Gerald Brom

From Wikipedia, the free encyclopedia - View original article

Gerald Brom
Birth nameGerald Brom
Born(1965-03-09) March 9, 1965 (age 49)
Albany, Georgia, U.S.
NationalityAmerican
FieldFantasy art, Illustration
 
Jump to: navigation, search
Gerald Brom
Birth nameGerald Brom
Born(1965-03-09) March 9, 1965 (age 49)
Albany, Georgia, U.S.
NationalityAmerican
FieldFantasy art, Illustration

Gerald Brom (born March 9, 1965 in Albany, Georgia), known professionally as Brom, is an American gothic fantasy artist and illustrator, known for his work in role-playing games, novels, and comics.[1]

Early life[edit]

Brom was born March 9, 1965, in Albany, Georgia.[2] As the son of a U.S. Army pilot he spent much of his early years on the move, living in many countries such as Japan and Germany (he graduated from Frankfurt American High School), and U.S. states including Alabama and Hawaii.[2] Brought up as a military dependent he was known by his last name only, and now signs his name as simply Brom: "I get that asked more than just about any other question. It's my real name, my last name. I got called Brom all the time as a kid, and it just stuck."[2]

Brom has been drawing and painting since childhood, although he had never taken any formal art classes.[2] "I wouldn't exactly call myself self-taught, because I've always looked at the work of other artists and emulated what I liked about it. So you can say they taught me."[2] Brom cites the work of Frank Frazetta, N.C. Wyeth, and Norman Rockwell as influences on his style: "Okay... Rockwell isn't the kind of inspiration most people expect from me, but he just painted things so well. To me it's not so much the genre but the way it's done, and you have to admire his technique."[2]

Career[edit]

At the age of 20, Brom started working full-time as a commercial illustrator.[3] By age twenty-one, he had two national art representatives, and was doing work for such clients as Coca-Cola, IBM, CNN, and Columbia Pictures.[3] TSR, Inc. hired Brom on full-time in 1989 at the age of 24.[2] Brom contributed to all of TSR's game and book lines, particularly the Dark Sun setting: "I pretty much designed the look and feel of the Dark Sun campaign. I was doing paintings before they were even writing about the setting. I'd do a painting or a sketch, and the designers wrote those characters and ideas into the story. I was very involved in the development process. I've been fortunate to be involved in the development end of a lot of projects I've worked on, from role-playing games to computer games."[2] According to Shannon Appelcline, Brom "contributed the unique illustrations for Dark Sun that helped to set it apart from the other TSR games with their more typical fantasy drawings".[4]:26 His paintings have been published in collectible card games such as Wizards of the Coast's Magic: The Gathering and Last Unicorn Games' Heresy: Kingdom Come.[5] Brom's paintings, along with Frank Frazetta's, were used in the development of the visual look of the game series Warlords.[6]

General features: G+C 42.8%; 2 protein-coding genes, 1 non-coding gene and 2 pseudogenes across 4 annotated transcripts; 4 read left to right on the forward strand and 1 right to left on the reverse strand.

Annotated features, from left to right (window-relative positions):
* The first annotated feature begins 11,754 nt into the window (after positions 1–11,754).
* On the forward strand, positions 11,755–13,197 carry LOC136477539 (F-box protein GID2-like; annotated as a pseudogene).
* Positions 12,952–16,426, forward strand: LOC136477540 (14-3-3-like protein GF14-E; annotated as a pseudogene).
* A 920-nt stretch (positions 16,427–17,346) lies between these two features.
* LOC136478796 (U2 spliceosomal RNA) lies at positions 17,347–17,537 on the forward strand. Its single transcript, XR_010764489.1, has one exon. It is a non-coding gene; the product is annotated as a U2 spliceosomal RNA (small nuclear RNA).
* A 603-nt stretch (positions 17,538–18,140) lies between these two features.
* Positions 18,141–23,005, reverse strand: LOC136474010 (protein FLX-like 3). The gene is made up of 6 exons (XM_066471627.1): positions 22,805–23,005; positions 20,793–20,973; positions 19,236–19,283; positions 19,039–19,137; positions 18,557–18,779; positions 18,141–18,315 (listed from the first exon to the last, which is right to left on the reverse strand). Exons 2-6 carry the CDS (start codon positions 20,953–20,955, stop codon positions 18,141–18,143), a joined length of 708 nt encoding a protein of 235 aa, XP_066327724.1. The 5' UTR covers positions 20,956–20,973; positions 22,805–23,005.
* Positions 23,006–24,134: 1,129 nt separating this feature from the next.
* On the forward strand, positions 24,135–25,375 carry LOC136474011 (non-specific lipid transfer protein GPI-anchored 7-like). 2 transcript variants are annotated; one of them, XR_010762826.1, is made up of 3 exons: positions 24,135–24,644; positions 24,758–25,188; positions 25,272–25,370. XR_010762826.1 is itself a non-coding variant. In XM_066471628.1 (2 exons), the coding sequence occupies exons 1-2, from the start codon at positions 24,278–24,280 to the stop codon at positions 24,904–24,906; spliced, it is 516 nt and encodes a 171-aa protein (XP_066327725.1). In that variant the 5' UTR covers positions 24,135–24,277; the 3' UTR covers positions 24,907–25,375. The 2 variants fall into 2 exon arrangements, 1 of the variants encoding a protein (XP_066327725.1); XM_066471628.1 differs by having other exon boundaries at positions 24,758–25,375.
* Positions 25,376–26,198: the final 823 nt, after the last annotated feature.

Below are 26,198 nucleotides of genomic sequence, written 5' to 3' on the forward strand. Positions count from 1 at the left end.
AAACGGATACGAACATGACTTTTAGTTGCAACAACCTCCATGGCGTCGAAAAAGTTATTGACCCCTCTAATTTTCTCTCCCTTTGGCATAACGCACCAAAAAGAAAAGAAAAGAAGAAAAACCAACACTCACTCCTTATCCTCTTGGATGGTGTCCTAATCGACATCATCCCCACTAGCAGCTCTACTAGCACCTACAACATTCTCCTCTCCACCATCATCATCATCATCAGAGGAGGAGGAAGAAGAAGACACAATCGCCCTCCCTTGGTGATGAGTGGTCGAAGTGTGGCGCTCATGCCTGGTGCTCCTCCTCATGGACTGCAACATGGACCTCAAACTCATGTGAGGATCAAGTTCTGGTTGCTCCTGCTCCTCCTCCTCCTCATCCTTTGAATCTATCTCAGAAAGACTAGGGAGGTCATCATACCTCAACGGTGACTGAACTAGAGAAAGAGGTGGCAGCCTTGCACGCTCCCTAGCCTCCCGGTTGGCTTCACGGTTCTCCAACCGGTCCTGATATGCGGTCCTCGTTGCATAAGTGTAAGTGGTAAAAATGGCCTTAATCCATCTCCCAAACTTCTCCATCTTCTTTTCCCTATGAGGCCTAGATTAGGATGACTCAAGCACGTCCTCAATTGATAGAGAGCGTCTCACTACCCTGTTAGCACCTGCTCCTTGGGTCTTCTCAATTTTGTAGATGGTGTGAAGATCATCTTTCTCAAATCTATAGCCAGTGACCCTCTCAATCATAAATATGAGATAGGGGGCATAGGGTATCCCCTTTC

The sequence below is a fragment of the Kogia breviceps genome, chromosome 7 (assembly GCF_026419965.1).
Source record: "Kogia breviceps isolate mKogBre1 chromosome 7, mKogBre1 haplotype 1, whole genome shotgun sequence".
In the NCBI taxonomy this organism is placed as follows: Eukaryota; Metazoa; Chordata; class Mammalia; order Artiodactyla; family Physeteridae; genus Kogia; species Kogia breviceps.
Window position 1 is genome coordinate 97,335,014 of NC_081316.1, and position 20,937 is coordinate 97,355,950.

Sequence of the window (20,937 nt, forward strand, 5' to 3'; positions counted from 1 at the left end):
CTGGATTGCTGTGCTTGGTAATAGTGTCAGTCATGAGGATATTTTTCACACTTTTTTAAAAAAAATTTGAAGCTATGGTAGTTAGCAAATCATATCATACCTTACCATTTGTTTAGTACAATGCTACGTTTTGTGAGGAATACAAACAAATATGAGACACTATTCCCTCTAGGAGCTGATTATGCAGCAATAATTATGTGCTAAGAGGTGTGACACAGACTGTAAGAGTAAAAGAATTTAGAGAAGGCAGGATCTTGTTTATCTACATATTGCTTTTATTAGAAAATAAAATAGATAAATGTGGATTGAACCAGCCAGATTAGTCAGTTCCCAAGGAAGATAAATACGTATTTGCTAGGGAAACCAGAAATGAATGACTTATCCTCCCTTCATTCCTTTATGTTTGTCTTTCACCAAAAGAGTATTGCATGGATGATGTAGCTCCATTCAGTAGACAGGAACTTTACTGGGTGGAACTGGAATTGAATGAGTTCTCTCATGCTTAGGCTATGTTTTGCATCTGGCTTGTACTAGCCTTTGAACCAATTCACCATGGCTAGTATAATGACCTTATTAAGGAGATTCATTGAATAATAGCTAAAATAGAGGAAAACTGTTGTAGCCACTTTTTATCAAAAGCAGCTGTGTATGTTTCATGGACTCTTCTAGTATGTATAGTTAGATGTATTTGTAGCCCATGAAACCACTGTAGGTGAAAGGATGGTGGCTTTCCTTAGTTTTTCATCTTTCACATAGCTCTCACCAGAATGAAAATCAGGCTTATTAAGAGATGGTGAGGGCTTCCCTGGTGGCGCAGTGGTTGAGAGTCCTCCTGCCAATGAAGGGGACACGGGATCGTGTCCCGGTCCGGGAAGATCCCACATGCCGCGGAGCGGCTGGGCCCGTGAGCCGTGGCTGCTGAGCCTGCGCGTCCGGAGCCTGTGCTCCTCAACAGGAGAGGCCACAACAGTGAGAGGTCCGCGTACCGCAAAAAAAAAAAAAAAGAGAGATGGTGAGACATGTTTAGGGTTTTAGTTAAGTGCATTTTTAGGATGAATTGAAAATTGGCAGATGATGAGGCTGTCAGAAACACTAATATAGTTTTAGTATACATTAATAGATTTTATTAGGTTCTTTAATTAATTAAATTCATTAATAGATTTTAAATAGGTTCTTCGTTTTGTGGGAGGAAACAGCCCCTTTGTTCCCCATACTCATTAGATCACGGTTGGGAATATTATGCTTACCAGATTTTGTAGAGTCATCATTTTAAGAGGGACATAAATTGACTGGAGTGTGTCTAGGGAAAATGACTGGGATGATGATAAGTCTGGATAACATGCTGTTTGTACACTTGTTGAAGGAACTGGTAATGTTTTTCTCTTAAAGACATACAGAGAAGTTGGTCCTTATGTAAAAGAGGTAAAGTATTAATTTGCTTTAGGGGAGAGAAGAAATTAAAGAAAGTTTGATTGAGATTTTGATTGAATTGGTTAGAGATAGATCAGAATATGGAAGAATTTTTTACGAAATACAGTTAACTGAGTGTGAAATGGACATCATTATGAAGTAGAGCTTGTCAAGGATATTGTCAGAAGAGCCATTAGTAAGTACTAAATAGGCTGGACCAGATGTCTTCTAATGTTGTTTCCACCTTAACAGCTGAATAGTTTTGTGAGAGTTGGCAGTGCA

In 1993, after four years at TSR, Brom returned to the freelance market, still specializing in the darker side of the roleplaying game, card game, and comic book genres.[2] Shane Lacy Hensley came up with the idea for the game Deadlands after he saw Brom's cover to Necropolis: Atlanta from White Wolf, and got Brom to do the cover for the initial release.[4]:325 His artwork also appeared on book covers from authors such as Michael Moorcock, Anne McCaffrey, and Terry Brooks.[2] Brom contributed conceptual work to computer games such as Heretic II, and several top creature houses for films such as Stan Winston Studios; he also co-created, art directed, and illustrated the Dark Age collectible card game.[2] He has since worked as a movie concept artist, and created illustrations for comics (by DC, Chaos, Dark Horse) and computer games (for id Software, Blizzard, Sega and Activision).[3] Brom has also been active with a line of Brom fetish toys from Fewture and a series of bronzes from the Franklin Mint and paintings for novels (by Michael Moorcock, Terry Brooks, R.A. Salvatore, Edgar Rice Burroughs).[3]

Brom returned to TSR in 1998, doing paintings for the Alternity game, the AD&D role-playing game and its Forgotten Realms and Planescape lines, and covers for Dragon and Dungeon magazines.[2] His work is included in the book Masters of Dragonlance Art.[7] He has also returned to painting for book covers for TSR's successor Wizards of the Coast, including the covers for the War of the Spider Queen series and reprints of The Avatar Series.

Brom currently resides with his wife and two sons in the Seattle, Washington area.

Works[edit]

Books[edit]

Book covers[edit]

Movies & TV (as concept artist)[edit]

Video games[edit]

Tabletop games[edit]

References[edit]

  1. ^ Miller, Stanley A. III (August 4, 2002). "Gen Con offerings still magical", Milwaukee Journal Sentinel, p. E1.
  2. ^ a b c d e f g h i j k l Kenson, Stephen (October 1999). "Profiles: Brom". Dragon (Renton, Washington: Wizards of the Coast) (#264): 112. 
  3. ^ a b c d "Brom". Archived from the original on Feb 24, 2009. 
  4. ^ a b Shannon Appelcline (2011). Designers & Dragons. Mongoose Publishing. ISBN 978-1-907702-58-7. 
  5. ^ "Heresy Cards by Artist". The Sendai Bubble. Archived from the original on 2003-12-10. Retrieved 2011-08-17. 
  6. ^ Fawkner, Steve (September 2007). "Infinite Interactive's Puzzle Quest: Challenge of the Warlords", Game Developer 14 (8): 42.
  7. ^ D'Ammassa, Don (January 2003). "Masters of Dragonlance Art", Chronicle 25 (1): 30.
  8. ^ http://www.blackgate.com/2010/12/29/art-evolution-16-brom/

External links[edit]